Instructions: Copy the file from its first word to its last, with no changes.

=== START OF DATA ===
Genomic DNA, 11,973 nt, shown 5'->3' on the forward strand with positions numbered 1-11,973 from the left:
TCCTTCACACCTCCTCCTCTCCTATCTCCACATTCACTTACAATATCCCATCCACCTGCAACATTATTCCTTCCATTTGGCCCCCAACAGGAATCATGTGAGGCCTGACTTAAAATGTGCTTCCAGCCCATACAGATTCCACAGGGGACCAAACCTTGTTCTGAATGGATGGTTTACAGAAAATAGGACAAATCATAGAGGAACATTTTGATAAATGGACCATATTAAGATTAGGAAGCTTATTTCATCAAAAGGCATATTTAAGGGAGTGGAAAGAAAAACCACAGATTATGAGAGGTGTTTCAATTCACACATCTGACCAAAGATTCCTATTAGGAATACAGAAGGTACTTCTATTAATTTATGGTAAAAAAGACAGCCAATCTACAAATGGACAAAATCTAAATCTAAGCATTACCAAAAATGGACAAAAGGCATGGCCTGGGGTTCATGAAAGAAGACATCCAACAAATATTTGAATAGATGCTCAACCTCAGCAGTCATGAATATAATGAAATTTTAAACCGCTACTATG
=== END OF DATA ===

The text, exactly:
Genomic DNA, 11,973 nt, shown 5'->3' on the forward strand with positions numbered 1-11,973 from the left:
TCCTTCACACCTCCTCCTCTCCTATCTCCACATTCACTTACAATATCCCATCCACCTGCAACATTATTCCTTCCATTTGGCCCCCAACAGGAATCATGTGAGGCCTGACTTAAAATGTGCTTCCAGCCCATACAGATTCCACAGGGGACCAAACCTTGTTCTGAATGGATGGTTTACAGAAAATAGGACAAATCATAGAGGAACATTTTGATAAATGGACCATATTAAGATTAGGAAGCTTATTTCATCAAAAGGCATATTTAAGGGAGTGGAAAGAAAAACCACAGATTATGAGAGGTGTTTCAATTCACACATCTGACCAAAGATTCCTATTAGGAATACAGAAGGTACTTCTATTAATTTATGGTAAAAAAGACAGCCAATCTACAAATGGACAAAATCTAAATCTAAGCATTACCAAAAATGGACAAAAGGCATGGCCTGGGGTTCATGAAAGAAGACATCCAACAAATATTTGAATAGATGCTCAACCTCAGCAGTCATGAATATAATGAAATTTTAAACCGCTACTATG